So far he has been quite successful with his approach, but it isn’t “science” or “medicine”, it is entertainment dressed up as pseudoscience quackery.

  5. thequarkon 16 Nov 2009 at 1:01 pm

    I have a couple of comments regarding some of the interpretation you present.

    My main issue is with the claim:

    “But when a particle (whether of photon of light or an electron) interacts with other stuff it is no longer spread out but collapses down to a point particle. This is the wave-particle duality of matter.”

    “Particles” are (usually) described as a discrete number of plain waves. The wave particle duality comes from the fact that the waves only act in certain “quanta” that we call particles. Interactions don’t in general collapse the particle down to a localized object (unless the interaction is very local). On the other hand, an “observer” can be a very localized interaction (for instance see my own blog-post: http://bit.ly/12T7FJ with a very localized interaction with a spin-1/2 particle which effectively “collapses” the wave function without need for consciousness). I feel it’s a little cartoony of a picture to have waves that magically become point particles in order to interact and somewhat misleading — in reality it’s just the quantum field doing its thing and interacting.

    I can see where this comes from though, with the double slit experiment the end reaction localizes the electron to a specific position on the screen since interaction with the screen is necessarily local in nature (though if you got close enough, there’d still be a spread for each “dot” resulting both from the experiment and from some quantum effects… i.e. the impossibility of making an interaction that only takes place at one point). But the electron has already interacted with other stuff. When it got to the two-slits before hitting the last screen, it had to pass through *both* slits which can be accomplished by interacting with the sheet with the slits in it (as if it were an infinite barrier/potential with two little slits). If it had become a point particle for the interaction with the first screen, it would have necessarily gone through only one of the two slits when in fact it’s more appropriate to say it collapsed down to two point particles (one for each slit… well really even that’s a simplification) and passed through to hit the final screen with the appropriate interference pattern.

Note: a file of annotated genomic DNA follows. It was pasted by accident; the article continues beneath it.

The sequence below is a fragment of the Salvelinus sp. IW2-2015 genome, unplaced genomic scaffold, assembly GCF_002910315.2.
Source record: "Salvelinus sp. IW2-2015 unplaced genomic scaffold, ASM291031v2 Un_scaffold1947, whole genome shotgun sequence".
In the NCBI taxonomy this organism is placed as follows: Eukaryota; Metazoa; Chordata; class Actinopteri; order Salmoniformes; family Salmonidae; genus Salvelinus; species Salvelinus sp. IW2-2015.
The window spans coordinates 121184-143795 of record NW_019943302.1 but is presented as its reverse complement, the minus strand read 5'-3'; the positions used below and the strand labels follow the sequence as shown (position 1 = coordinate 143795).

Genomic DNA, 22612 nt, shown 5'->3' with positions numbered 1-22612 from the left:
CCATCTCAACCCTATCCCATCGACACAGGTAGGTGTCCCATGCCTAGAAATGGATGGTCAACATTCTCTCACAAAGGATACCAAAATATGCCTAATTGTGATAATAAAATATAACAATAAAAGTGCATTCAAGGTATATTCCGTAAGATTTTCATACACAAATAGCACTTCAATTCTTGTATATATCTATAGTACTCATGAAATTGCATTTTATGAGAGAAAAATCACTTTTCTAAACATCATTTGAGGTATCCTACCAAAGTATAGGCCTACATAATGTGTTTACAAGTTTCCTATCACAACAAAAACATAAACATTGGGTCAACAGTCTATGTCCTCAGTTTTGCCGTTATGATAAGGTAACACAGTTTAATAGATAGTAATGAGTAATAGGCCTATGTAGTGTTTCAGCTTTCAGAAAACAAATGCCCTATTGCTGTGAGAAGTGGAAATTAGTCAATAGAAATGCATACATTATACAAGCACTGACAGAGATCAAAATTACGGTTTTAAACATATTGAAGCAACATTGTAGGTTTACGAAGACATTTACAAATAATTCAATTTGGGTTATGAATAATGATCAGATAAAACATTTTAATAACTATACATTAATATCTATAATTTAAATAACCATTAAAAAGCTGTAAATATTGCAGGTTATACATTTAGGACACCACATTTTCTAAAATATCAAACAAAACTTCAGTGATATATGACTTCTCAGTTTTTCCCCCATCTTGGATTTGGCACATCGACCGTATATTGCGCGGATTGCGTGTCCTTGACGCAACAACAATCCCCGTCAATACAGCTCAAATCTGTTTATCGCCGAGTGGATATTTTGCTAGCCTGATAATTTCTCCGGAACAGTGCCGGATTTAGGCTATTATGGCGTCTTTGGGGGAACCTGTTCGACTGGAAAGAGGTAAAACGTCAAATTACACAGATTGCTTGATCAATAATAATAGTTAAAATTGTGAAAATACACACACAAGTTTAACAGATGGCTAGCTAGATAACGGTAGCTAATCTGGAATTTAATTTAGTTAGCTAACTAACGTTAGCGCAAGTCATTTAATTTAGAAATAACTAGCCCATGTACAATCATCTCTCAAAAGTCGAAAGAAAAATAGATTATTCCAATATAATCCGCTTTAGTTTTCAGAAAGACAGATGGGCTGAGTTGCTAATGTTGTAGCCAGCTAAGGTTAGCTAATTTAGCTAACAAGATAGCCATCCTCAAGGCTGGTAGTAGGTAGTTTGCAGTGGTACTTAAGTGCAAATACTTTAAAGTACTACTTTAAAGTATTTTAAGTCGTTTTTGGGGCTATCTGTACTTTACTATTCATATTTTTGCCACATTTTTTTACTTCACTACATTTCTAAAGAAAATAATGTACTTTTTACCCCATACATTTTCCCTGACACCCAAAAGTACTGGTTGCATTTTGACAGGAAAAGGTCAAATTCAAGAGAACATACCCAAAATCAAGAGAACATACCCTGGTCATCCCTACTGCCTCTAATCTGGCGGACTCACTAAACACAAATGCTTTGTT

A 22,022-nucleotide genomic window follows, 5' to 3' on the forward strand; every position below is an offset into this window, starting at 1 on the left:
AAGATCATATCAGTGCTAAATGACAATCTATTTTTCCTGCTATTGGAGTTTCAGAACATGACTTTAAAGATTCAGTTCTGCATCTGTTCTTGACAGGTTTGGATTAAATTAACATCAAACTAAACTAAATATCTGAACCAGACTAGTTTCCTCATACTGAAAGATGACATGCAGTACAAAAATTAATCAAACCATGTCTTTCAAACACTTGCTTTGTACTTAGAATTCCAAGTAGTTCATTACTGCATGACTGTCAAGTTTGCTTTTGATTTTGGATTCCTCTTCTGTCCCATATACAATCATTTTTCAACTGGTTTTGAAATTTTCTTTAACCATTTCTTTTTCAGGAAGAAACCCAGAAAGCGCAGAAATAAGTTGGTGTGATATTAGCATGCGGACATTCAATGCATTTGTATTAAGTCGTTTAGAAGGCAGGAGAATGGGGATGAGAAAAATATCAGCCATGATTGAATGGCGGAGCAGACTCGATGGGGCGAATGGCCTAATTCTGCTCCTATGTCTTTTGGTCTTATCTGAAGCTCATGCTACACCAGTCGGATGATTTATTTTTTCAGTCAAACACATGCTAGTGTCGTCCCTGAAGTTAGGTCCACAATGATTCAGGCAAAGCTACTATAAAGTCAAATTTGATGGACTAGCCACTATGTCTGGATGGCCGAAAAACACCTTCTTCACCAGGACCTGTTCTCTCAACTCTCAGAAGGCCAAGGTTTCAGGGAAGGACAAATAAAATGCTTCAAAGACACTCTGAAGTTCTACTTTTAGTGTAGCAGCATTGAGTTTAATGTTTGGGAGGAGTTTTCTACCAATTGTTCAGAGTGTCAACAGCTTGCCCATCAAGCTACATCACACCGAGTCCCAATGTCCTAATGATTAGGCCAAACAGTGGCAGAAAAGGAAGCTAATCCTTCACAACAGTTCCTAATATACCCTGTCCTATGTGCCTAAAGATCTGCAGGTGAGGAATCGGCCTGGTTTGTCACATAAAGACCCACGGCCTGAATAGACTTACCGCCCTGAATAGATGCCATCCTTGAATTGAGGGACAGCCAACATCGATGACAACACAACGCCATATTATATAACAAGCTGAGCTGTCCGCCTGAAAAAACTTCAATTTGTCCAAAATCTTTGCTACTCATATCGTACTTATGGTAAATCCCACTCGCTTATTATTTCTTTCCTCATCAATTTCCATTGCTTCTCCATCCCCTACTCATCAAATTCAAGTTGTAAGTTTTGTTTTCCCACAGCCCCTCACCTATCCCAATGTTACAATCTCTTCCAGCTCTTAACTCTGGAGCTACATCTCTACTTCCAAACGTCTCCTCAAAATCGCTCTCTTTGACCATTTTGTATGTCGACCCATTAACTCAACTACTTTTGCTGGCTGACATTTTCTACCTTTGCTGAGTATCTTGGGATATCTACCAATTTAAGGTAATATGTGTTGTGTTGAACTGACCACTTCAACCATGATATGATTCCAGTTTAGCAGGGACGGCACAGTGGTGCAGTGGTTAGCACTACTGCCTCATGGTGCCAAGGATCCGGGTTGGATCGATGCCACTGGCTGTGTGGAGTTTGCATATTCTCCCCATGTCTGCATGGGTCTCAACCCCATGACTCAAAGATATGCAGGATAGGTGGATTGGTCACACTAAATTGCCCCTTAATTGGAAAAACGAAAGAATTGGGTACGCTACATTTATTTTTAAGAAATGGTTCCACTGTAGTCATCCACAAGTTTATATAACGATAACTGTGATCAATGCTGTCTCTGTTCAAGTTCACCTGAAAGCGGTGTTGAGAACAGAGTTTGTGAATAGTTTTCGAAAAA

As another example, if you have two particles interacting via the Coulomb force (1/r^2), to get the result, you have to integrate over all of space.. So if one particle is particularly massive (a proton for instance) and you shoot an electron at it, you have to add up the effects of an electron interacting at each point in space to get a final answer for where the electron “could” end up.

    Unrelated and just to throw a wrinkle in things.. given lambda = h/mv … If I’m massive, what happens if I stand very, very still (v=0)? :-)

    The explanation of decoherence was very nice though, and appropriate for explaining the classical limit.